Miss Peregrine’s Home for Peculiar Children [Review]


Miss Peregrines Movie Poster.jpg

Synopsis (Taken from RottenTomatoes):

Inspired by Ransom Riggs’ YA bestseller, Peculiar follows the adventures of Jake (Asa Butterfield), a grieving boy who stumbles into a time loop populated by strange and wonderful people — just in time to be drawn into their life-or-death battle against a terrifying foe (Samuel L. Jackson). Packed with quirk (and franchise potential), the story sets the table for a cinematic feast of truly Burtonian proportions; unfortunately, reviews describe an end product that’s something less than the sum of its parts. Perhaps too frightening for younger viewers and too loose with the source material for hardcore fans of the books, Burton’s Peculiar Children may prove a hard sell — but one not without its charms for the director’s fans and those seeking something strange and a little dark at the cineplex this weekend.

Starring: Eva Green, Asa Butterfield, Samuel L. Jackson

Rating: 7.3/10 Stars (IMDB), 3.7/5 Stars (RottenTomatoes) (As of 10.2.2016)

My Rating: 3.5/5 Stars

My Opinion

As I sit at my computer, wrapped in my “I Am Peculiar” blanket that I purchase from the Hot Topic Miss Peregrine’s line, I can’t help but think: Why is it so hard to make a book-to-movie adaptation?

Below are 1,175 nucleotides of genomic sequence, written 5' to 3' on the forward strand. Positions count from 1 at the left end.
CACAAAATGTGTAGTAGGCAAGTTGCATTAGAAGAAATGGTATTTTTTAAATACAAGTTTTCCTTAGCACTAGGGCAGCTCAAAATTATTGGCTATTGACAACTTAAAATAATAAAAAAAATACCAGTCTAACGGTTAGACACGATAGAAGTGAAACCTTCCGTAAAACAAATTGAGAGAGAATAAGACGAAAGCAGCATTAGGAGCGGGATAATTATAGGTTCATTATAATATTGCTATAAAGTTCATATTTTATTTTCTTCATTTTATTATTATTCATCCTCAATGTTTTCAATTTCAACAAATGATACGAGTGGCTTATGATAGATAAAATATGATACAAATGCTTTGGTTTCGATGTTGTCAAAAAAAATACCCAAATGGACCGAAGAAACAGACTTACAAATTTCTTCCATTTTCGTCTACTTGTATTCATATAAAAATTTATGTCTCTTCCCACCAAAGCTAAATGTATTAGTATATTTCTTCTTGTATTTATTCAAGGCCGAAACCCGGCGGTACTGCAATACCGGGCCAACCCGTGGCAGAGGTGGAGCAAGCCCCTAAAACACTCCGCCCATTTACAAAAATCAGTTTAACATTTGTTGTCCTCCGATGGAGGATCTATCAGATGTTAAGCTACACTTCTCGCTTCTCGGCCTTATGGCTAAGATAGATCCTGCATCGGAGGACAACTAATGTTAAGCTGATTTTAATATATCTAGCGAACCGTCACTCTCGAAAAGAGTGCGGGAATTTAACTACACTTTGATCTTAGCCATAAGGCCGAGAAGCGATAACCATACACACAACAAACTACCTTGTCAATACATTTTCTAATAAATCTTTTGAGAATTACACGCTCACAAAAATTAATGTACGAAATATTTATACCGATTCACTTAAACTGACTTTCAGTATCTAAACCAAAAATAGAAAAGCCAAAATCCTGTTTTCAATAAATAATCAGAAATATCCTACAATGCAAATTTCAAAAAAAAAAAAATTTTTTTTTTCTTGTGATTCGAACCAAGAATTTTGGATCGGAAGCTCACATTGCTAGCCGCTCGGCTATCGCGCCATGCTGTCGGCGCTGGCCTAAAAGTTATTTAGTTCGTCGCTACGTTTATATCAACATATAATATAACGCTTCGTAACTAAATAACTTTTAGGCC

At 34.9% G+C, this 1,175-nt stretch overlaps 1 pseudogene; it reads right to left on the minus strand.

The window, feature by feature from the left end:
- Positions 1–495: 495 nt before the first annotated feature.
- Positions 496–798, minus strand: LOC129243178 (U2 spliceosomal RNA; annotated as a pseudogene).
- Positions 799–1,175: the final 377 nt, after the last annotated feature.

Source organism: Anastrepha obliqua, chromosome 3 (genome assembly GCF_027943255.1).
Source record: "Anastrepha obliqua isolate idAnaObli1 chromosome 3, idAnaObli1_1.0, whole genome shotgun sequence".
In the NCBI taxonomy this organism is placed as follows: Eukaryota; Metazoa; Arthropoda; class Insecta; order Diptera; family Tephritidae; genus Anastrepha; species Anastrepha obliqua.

Don’t get me wrong, I honestly can say that I really did enjoy the movie adaptation for Miss Peregrine’s Home for Peculiar Children (I’m going to refer to it as Miss Peregrine’s, for the sake of typing purposes), but there were parts of it that I felt simply had fallen apart by the time we hit the end of the movie.

For the first, I want to say, hour and fifteen minutes of the movie, the adaption struck true to the book. It was paced well, we got to get to know all of the characters and find our empathy for them, and we were quietly eased into the Peculiar world without confusion. The cinematography was beautiful, the characters felt true to the 1943 time period that they were forever stuck looping through, and the colors were breathtaking. I felt myself getting sucked into the story all over again and I was truly grateful for that.

Since it is a Tim Burton film, I was rather surprised that it wasn’t creepier. When I was reading the first book, there were times where I had to set it down because I was terrified of the possibility of having nightmares that night (I’m a bit of a scaredy cat). However, that wasn’t the case with this movie. I never turned away from the screen, and I always felt very comfortable with the level of creepy factors that were introduced within the film. And, true to Burton form, we even got a moment of claymation when Enoch was displaying his Peculiarity for Jacob.

Nevertheless, I did come into this movie with low expectations. (I suppose I should have started with this point first – oh well.) It was hard for me to get through the books, so you can’t label me as a hardcore fan of the trilogy. I admired the story that Ransom created, but it did take me almost two months to read all of the books. Due to that fact, I wasn’t expecting the adaptation to be great or anything, but I was pleasantly surprised with the first half of the film. It was beautiful, it rang rather true to the books, and it was everything and strong adaptation should be.

And then the movie kept going.